If you’re experiencing the rash while in ketosis, try upping your carb intake to 50 g by eating more clean carbs like fruit or starchy vegetables. While this has the potential to toss you out of ketosis, it may also be the most effective way to battle the rash.

Keto-dieters have claimed that the rash typically clears up within 2-3 days of adding more carbohydrates to their diet. Be advised, dieters have also reported the rash can sometimes reappear as soon as they re-enter ketosis.

If this is happening to you, try making an appointment with a naturopathic physician to check your heavy metals count and see if detoxification could be the root cause.

2. Drink bone broth

Bone broth is a keto diet superfood in many ways. Not only does it fill up your belly, but it also contains natural anti-inflammatory collagen peptides.[3]

Since the keto rash is an inflammatory skin condition, it makes sense to eat plenty of foods that help reduce inflammation.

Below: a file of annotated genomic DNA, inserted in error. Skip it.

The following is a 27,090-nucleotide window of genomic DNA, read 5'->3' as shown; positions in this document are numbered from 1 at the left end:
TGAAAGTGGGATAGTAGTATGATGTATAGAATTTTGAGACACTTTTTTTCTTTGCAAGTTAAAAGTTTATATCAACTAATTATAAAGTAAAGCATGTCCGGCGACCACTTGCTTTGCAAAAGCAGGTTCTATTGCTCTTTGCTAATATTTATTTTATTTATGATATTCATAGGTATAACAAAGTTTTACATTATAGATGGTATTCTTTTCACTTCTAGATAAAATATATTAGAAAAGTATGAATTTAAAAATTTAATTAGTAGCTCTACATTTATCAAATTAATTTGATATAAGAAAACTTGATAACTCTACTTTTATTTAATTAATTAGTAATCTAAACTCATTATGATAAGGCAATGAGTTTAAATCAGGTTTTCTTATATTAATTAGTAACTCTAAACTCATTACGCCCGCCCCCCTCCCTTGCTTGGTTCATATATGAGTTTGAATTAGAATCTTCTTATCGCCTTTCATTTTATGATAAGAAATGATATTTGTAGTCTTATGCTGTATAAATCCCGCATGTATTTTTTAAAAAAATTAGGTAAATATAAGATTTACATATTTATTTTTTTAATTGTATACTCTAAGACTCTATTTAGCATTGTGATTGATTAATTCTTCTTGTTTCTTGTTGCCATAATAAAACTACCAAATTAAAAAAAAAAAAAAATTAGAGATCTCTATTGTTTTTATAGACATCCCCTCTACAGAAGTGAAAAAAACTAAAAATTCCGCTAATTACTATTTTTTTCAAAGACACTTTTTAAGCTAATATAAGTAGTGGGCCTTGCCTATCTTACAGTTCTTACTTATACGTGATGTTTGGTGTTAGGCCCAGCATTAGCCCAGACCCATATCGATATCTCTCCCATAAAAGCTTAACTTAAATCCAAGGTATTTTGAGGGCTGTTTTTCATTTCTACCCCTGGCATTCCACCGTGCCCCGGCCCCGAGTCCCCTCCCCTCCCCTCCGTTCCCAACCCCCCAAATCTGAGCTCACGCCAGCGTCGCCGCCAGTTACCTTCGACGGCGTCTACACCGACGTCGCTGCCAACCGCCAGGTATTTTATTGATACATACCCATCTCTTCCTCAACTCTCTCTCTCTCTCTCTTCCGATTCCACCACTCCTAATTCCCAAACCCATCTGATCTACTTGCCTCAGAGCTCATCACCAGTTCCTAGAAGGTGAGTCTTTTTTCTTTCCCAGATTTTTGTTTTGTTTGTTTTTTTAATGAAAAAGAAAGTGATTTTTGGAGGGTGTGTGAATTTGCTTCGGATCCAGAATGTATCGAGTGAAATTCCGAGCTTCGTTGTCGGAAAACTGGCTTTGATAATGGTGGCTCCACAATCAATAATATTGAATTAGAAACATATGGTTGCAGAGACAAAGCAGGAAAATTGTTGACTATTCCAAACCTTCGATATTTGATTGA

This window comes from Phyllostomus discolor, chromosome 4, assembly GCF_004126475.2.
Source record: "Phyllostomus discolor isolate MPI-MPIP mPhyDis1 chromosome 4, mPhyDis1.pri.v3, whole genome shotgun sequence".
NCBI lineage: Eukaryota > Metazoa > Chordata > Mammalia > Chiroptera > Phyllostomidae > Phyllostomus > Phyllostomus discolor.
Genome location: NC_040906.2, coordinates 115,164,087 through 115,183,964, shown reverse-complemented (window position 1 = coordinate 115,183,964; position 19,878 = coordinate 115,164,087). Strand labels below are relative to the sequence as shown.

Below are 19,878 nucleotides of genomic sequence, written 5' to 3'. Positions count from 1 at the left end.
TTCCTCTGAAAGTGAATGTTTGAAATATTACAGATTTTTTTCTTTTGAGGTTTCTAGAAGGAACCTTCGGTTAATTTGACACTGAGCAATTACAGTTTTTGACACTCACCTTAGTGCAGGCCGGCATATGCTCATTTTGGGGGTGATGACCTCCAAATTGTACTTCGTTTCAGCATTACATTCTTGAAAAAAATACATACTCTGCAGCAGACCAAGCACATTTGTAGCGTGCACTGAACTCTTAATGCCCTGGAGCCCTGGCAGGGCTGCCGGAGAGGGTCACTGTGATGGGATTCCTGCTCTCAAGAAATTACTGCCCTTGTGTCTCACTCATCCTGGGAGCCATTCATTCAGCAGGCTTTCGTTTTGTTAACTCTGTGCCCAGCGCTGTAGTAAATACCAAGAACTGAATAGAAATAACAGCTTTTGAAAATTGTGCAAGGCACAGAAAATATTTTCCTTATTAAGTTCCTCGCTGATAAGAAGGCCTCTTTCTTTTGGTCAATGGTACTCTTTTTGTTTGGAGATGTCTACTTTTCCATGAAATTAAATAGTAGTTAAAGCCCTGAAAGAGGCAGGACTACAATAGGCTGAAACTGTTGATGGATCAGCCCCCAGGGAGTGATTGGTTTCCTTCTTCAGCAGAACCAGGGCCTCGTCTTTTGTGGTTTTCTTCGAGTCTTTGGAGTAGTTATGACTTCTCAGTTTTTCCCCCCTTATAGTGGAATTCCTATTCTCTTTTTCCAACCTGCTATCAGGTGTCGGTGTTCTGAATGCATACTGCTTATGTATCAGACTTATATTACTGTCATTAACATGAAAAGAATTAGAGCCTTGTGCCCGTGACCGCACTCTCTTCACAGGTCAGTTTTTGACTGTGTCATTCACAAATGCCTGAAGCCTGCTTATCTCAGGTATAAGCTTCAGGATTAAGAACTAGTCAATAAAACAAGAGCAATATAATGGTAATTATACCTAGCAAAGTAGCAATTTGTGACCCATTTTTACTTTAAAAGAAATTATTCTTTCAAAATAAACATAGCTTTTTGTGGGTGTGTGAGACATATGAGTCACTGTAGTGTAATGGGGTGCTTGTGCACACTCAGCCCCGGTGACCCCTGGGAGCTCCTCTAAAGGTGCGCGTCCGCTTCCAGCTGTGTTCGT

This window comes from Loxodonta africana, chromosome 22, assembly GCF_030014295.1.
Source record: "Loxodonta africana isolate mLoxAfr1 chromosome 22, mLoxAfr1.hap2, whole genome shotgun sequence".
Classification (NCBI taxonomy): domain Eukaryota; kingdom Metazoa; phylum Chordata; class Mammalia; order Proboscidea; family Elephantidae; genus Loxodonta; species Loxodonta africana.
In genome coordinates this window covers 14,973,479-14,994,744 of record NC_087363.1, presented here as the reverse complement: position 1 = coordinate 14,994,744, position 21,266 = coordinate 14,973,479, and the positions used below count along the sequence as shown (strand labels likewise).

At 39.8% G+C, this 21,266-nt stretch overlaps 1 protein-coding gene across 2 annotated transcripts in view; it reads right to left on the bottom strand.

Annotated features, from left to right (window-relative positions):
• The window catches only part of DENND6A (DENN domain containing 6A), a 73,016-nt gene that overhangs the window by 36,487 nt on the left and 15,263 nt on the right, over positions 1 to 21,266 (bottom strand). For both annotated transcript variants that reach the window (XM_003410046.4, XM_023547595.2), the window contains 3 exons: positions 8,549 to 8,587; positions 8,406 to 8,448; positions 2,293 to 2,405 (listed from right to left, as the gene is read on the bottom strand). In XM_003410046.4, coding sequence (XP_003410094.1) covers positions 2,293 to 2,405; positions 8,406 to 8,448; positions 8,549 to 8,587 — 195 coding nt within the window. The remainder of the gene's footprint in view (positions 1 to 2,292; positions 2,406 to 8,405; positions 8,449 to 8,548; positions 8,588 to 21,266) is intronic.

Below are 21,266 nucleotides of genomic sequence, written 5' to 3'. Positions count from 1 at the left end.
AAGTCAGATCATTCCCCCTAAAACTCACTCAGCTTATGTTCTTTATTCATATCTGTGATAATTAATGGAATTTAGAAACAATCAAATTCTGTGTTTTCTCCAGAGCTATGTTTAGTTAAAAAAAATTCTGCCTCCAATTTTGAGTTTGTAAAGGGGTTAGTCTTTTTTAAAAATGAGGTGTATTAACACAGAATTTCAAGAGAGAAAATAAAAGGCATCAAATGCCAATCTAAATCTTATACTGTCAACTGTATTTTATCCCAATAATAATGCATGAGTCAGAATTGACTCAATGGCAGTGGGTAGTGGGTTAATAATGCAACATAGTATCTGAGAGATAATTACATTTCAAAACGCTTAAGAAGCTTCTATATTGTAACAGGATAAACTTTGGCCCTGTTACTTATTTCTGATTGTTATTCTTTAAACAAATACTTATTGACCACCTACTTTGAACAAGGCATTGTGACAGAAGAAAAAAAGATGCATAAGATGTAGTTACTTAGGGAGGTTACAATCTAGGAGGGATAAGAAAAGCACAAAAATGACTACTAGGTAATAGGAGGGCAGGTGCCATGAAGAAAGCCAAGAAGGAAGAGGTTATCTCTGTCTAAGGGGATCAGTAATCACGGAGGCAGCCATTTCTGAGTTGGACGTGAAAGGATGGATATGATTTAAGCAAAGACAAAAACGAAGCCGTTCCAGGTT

3. Consume fish oil and fatty fish

Wild fish such as mackerel, salmon, and sardines contain an ample amount of omega-3s, specifically EPA and DHA, which means they great for reducing skin inflammation.[4]

Wild fatty fish is great for the ketogenic diet, but try supplementing it with fish oil as well if you are experiencing the keto rash. This will give you a much-needed boost of anti-inflammatory nutrients.

4. Anti-inflammatory superfood supplements

Another great way to combat and alleviate keto rash symptoms is with anti-inflammatory superfood supplements, such as spirulina or chlorella.

Spirulina is blue-green algae, and chlorella is a single-celled green algae. Both contain a solid amount of omega-3s along with an anti-inflammatory omega-6 essential fatty acid called gamma-linolenic acid (GLA).[5] These can be taken in pill or powdered form.

Be advised, when opting for algae supplements, be sure they’re tested for heavy metals like mercury. The last thing you want to put in your keto rash-encumbered body is heavy metals. Most high-quality supplement companies will have this information on their websites.

5. Avoid sweating

Raising your body temperature can worsen the keto rash, so try modifying your exercise routine to something more light and less strenuous in the early stages of ketosis so you aren’t sweating as much, which can trigger the keto rash.